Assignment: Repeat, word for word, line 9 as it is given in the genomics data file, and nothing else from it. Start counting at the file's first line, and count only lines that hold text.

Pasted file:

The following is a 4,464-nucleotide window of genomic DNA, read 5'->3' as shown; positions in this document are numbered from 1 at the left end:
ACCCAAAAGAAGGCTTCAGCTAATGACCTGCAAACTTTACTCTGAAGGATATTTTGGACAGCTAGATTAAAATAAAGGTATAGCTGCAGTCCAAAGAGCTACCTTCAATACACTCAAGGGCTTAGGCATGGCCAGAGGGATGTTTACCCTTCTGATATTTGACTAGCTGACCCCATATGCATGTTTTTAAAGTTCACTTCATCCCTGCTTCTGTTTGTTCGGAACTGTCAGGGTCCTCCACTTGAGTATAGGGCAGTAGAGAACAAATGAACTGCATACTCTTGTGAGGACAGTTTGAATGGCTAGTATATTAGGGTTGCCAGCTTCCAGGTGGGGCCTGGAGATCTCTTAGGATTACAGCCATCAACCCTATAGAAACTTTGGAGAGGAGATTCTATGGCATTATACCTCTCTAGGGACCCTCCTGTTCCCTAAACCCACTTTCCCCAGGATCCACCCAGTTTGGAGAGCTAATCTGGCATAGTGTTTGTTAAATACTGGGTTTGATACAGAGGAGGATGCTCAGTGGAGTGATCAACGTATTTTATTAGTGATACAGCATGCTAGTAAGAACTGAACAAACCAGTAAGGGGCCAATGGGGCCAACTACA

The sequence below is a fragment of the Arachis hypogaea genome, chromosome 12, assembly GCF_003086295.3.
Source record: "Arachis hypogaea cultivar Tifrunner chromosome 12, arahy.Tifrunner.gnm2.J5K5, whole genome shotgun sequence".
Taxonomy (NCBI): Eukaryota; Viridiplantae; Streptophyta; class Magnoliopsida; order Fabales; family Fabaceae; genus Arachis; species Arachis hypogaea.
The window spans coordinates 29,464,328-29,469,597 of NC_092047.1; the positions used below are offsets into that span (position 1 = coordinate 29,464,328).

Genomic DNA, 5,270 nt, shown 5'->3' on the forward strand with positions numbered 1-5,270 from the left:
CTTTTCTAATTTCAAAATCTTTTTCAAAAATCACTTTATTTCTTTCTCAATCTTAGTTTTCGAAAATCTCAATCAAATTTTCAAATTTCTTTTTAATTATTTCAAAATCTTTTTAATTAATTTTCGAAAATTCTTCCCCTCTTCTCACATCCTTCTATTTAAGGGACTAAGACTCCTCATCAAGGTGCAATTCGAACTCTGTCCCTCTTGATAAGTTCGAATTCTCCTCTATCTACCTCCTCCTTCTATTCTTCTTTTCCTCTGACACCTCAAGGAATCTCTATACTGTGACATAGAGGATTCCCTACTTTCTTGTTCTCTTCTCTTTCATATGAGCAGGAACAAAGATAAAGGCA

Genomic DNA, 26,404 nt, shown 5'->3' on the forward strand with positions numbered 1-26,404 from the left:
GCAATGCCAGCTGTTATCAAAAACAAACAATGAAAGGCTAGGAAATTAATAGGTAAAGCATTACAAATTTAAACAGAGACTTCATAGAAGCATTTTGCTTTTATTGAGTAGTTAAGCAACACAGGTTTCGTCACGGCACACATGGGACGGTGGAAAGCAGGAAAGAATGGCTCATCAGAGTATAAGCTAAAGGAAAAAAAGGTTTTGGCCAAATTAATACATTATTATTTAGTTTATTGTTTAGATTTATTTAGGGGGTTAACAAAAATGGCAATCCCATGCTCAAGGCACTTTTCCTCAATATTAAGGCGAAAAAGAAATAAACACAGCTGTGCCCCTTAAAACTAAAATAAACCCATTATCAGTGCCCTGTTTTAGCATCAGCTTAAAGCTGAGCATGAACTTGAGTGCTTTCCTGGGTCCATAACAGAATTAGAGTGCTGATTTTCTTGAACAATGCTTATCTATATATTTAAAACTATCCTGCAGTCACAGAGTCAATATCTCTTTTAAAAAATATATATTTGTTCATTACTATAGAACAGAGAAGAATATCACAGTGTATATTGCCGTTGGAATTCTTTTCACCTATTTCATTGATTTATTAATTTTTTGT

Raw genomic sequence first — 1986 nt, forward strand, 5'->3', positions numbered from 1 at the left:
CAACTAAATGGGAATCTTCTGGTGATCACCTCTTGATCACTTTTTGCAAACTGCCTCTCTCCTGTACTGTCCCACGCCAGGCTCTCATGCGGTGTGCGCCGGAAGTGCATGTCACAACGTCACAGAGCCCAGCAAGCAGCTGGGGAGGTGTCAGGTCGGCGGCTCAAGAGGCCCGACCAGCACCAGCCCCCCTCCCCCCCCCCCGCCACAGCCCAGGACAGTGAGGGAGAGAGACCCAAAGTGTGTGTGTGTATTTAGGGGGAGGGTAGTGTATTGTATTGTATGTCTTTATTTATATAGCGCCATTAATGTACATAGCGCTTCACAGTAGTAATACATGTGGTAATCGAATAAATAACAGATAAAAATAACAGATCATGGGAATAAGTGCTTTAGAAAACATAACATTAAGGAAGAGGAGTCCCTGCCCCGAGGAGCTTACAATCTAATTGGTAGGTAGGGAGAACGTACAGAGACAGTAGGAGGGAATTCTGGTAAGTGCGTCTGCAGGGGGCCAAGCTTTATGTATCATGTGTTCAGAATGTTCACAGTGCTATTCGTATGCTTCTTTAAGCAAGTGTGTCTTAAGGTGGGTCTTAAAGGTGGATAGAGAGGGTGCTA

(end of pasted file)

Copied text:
Genomic DNA, 26,404 nt, shown 5'->3' on the forward strand with positions numbered 1-26,404 from the left: